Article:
Powerful New Enzyme for Transforming Biomass

Brian Fox, Christopher Bianchetti, Taichi Takasuka

Converting plant cellulose and hemicellulose into fermentable sugars is a major bottleneck in the biofuel industry. Chemical pretreatment and enzyme hydrolysis (breakdown) usually are required. Among chemical pretreatments, ammonia fiber expansion (AFEX) alkaline pretreatment has many advantages. For example, it is a dry process and results in cleaved lignin-carbohydrate complexes without physical extraction. A variation on the process, called extractive AFEX, leads to the production of ‘cellulose III,’ an artificial form of cellulose that may be easier to break down. To be effective, these pretreatments must be paired with enzyme cocktails. As many as 18 different purified enzymes may be required for high yield conversion. Fewer enzymes would simplify biofuel production and lower costs. One approach is to swap out two or more single-function enzymes for a multifunctional enzyme.

The Invention

UW–Madison researchers have engineered a multifunctional polypeptide capable of hydrolyzing cellulose, xylan and mannan. It is made of the catalytic core of Clostridium thermocellum Cthe_0797 (also called CelE), a linker region and a cellulose-specific carbohydrate binding module(CBM3). C. thermocellum is a well-known cellulose-degrading bacterium whose genome has been sequenced, annotated and published.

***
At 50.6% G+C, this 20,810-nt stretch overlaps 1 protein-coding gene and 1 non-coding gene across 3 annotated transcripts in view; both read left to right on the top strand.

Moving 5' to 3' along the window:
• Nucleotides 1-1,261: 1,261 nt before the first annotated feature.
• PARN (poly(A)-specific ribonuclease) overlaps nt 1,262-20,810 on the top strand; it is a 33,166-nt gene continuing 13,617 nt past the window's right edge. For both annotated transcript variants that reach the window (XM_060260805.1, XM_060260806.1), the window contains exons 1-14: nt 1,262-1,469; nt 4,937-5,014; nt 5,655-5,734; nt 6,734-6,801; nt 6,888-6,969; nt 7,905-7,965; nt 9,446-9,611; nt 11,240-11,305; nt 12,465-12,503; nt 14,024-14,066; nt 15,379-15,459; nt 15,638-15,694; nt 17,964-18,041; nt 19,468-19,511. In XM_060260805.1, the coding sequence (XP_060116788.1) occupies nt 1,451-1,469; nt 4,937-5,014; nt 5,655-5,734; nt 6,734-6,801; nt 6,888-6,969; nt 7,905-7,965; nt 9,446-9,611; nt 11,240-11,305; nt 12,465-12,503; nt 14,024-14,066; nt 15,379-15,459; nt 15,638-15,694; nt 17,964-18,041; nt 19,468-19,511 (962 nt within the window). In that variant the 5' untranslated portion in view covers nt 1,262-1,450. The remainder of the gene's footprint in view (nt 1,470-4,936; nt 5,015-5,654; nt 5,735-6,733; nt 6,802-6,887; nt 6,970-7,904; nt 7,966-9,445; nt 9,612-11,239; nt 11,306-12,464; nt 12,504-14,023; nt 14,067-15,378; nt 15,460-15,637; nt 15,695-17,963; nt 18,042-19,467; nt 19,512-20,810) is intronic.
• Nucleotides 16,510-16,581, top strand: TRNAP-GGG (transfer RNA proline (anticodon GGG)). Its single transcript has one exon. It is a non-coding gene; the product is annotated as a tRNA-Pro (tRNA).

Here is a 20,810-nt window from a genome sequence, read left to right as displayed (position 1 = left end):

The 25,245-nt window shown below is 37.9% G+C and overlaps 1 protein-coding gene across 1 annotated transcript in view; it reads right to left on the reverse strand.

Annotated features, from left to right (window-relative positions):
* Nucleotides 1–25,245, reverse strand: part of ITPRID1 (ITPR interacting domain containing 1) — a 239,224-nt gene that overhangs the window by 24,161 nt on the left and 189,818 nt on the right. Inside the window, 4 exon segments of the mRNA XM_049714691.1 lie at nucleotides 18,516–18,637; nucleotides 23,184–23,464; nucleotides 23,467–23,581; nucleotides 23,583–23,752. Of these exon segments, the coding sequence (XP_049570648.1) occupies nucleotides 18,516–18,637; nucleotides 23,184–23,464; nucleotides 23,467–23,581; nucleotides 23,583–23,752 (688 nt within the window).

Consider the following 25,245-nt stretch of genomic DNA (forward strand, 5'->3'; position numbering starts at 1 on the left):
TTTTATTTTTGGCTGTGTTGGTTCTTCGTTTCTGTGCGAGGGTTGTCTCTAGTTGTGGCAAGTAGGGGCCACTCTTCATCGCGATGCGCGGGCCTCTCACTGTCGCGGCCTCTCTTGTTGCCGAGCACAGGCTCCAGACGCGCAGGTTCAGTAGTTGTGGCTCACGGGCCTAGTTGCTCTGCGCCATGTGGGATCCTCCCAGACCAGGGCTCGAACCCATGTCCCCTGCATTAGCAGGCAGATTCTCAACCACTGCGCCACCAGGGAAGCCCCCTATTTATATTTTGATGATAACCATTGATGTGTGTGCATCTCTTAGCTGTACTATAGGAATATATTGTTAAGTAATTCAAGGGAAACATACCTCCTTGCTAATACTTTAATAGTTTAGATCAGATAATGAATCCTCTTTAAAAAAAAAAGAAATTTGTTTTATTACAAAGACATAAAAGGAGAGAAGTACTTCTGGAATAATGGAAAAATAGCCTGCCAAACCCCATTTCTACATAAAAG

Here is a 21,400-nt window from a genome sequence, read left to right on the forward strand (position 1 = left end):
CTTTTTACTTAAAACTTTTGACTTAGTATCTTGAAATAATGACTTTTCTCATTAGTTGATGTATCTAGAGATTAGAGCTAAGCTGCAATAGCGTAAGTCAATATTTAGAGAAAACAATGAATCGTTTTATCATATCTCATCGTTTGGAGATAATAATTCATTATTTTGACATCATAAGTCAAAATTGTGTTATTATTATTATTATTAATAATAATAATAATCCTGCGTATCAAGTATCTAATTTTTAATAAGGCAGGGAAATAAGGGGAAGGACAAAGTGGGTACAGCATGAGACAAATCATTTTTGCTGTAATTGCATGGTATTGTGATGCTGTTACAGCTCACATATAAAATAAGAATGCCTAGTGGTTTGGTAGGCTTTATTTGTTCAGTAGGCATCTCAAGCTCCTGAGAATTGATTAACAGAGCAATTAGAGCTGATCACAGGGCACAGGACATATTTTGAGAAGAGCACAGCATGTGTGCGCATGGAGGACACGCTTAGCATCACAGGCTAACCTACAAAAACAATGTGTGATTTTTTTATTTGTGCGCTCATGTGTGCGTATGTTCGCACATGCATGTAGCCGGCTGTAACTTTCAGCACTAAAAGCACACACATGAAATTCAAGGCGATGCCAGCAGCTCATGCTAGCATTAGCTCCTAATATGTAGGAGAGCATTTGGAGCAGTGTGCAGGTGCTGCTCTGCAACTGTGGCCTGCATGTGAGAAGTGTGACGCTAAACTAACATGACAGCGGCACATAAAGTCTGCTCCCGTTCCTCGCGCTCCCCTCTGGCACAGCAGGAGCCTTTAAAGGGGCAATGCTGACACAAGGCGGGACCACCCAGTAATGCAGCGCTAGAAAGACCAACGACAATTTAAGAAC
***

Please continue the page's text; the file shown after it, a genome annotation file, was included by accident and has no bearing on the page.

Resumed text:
Key Benefits
  • Superior catalytic activity
  • Less complex enzyme cocktails
  • Biofuel production
  • Hydrolyzing cellulosic materials including filter paper, crystalline cellulose allomorph I, amorphous cellulose, cellulose III and SIGMACELL
  • May be used to improve animal fiber digestion
Stage of Development

The new enzyme’s catalytic reactivity has been shown to be twice as high as native CelE.

Technology Contact

For current licensing status, please contact Jennifer Gottwald at jennifer@warf.org or (608) 262-5941.

Sustainable Biomass Conversion